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Last Spring, former homeschool instructor Lisa Arrigo partnered with the Roudenbush Community Center to create a series of recreational educational, and creatively-focused classes for local children this summer and fall.
From no bake cooking, to learning about paleontology, and reading classic children’s books, Arrigo’s classes are meant to be a place for kids to learn new things, while still having fun through games and creative activities.
“We have fun. It’s not as structured as, say, an art lesson that you would take your child to every week. They come in, and they create something, and they learn something at the same time. Even if it’s a food activity, they’re learning how to share, take turns, or be kind to each other, if maybe somebody’s creation didn’t come out as nicely as somebody else’s,” Arrigo said.
Arrigo’s love for creative education first began in the 10-year period when she was raising and home schooling her two children, Lucy and Bradley Arrigo, while also running a co-op for homeschoolers. After her children graduated, however, Arrigo decided to continue teaching; this time using a less traditional method.
“Both of my kids graduated, and I finished, and I thought ‘I really want to keep teaching,’ but I didn’t want to teach by the book anymore. I wanted to do something a little bit different that maybe was a little bit out there. Something that kids would enjoy doing, and parents would feel that their kids were getting something from it, but at the same time, it wasn’t so structured,” Arrigo said.
One of Roudenbush’s more imminent events will be a cupcake decorating session for children of all ages, Thursday, July 19. There, kids will be able to frost, decorate, and bring home cupcakes, In discussing the cupcake class, Roudenbush Community Center Director of Community Outreach Stephanie Lanzillo said that she saw Arrigo’s classes as a demonstration of exactly what Roudenbush represents.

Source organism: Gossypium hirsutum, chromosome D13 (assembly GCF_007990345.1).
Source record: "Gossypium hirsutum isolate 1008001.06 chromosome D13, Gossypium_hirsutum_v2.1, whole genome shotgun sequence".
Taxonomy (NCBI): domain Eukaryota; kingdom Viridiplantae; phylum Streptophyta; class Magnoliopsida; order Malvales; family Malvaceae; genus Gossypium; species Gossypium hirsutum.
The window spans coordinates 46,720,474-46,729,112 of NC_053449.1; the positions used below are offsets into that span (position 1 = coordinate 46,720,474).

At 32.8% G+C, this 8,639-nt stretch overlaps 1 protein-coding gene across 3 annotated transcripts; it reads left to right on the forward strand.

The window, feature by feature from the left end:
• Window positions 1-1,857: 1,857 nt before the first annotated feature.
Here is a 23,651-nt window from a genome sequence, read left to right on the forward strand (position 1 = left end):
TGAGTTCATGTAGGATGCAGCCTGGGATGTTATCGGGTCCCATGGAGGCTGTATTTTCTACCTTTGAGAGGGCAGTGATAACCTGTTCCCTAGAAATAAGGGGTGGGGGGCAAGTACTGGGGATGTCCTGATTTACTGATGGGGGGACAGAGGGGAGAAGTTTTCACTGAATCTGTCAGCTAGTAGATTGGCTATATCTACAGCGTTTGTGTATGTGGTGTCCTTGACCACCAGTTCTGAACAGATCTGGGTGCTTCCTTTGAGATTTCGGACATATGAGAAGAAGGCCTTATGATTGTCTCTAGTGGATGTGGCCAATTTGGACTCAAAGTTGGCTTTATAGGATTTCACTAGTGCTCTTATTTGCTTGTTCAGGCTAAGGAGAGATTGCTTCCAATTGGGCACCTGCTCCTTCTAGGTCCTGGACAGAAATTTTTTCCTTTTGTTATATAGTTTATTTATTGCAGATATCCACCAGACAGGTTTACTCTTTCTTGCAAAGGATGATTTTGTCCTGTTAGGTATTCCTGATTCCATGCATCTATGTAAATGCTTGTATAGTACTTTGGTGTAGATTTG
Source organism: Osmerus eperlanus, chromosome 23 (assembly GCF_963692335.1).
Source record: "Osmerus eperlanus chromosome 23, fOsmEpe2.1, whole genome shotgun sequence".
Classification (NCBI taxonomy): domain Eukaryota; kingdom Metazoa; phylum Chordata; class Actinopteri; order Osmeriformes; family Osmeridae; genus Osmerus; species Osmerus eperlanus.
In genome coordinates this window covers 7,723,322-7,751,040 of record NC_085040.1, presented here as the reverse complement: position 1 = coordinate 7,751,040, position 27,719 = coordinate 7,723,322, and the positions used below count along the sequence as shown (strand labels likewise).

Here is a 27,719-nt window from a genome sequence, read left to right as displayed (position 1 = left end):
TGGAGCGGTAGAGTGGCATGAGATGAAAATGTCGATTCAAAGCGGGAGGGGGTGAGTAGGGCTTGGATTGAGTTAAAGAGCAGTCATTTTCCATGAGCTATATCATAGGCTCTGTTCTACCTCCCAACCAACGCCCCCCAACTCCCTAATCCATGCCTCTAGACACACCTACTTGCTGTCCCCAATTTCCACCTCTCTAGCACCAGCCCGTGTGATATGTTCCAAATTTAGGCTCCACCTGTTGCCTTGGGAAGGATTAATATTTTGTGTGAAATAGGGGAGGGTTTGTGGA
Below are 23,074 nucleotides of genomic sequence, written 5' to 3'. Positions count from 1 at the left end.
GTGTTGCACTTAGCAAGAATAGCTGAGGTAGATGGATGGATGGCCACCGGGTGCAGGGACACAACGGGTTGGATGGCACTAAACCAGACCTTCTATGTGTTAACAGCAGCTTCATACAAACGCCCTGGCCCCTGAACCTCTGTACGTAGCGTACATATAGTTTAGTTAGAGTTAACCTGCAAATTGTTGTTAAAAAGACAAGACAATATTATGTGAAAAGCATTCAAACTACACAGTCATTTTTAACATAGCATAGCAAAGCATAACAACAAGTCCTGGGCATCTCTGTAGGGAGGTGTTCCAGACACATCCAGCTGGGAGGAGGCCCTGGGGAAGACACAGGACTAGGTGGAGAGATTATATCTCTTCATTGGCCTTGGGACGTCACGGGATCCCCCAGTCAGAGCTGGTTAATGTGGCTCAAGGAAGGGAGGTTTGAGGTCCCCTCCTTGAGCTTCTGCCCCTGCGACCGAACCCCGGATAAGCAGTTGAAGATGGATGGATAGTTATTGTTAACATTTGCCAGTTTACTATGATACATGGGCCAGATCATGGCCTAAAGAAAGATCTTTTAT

“Lisa, the instructor, is amazing. She runs the class and she will be teaching these kids how to decorate cupcakes, and all these different ways that they can bring home some nice treats,” Lanzillo said.
“We’re Westford’s community center, so we try to focus on allowing people of all ages and all walks of life to come in and do something fun, and to know that Roudenbush is the place that you go to get information, to take some fun classes, to further your education in non-university type settings,” Lanzillo said. “Really, our mission is to enrich the lives of our community from the very, very young, to our older population,” she said.
Arrigo sees kitchen fun as an alternative for kids to playing on technological devices. To her, arts and crafts, either culinary or traditional, are beneficial to both a child’s cognitive development, as well as his or her’s inventive side.
Although for most, cupcake decorating might seem to be a purely recreational activity, Arrigo sees kitchen fun as an alternative for kids to playing on technological devices. To her, arts and crafts, either culinary or traditional, are beneficial to both a child’s cognitive development, as well as his or her’s inventive side.
“I love technology as much as the next person, but I think sometimes it’s still helpful to work on those fine motor skills: the cutting, the pasting, even when you’re decorating a cupcake, and you’re using a frosting bag, as silly as it sounds, a child is using their fine motor skills to do that, and they’re also being a little bit creative,” Arrigo said. “There’s nothing that makes me happier than when a child creates something in one of their classes, and they can’t wait to go home and share with their family.”
For parents who might be interested in sending their kids to one of Arrigo’s Roudenbush classes, prices range from $20 to $40, with discounted rates for Westford residents. Classes are also suitable to children of all abilities.
“This is all the stuff that I would love to do if I was a kid, so I like creating these classes for that reason,” Arrigo said. “ I have the best job, I really do, I love working with kids, and I’ve worked with all abilities of children,” she said.
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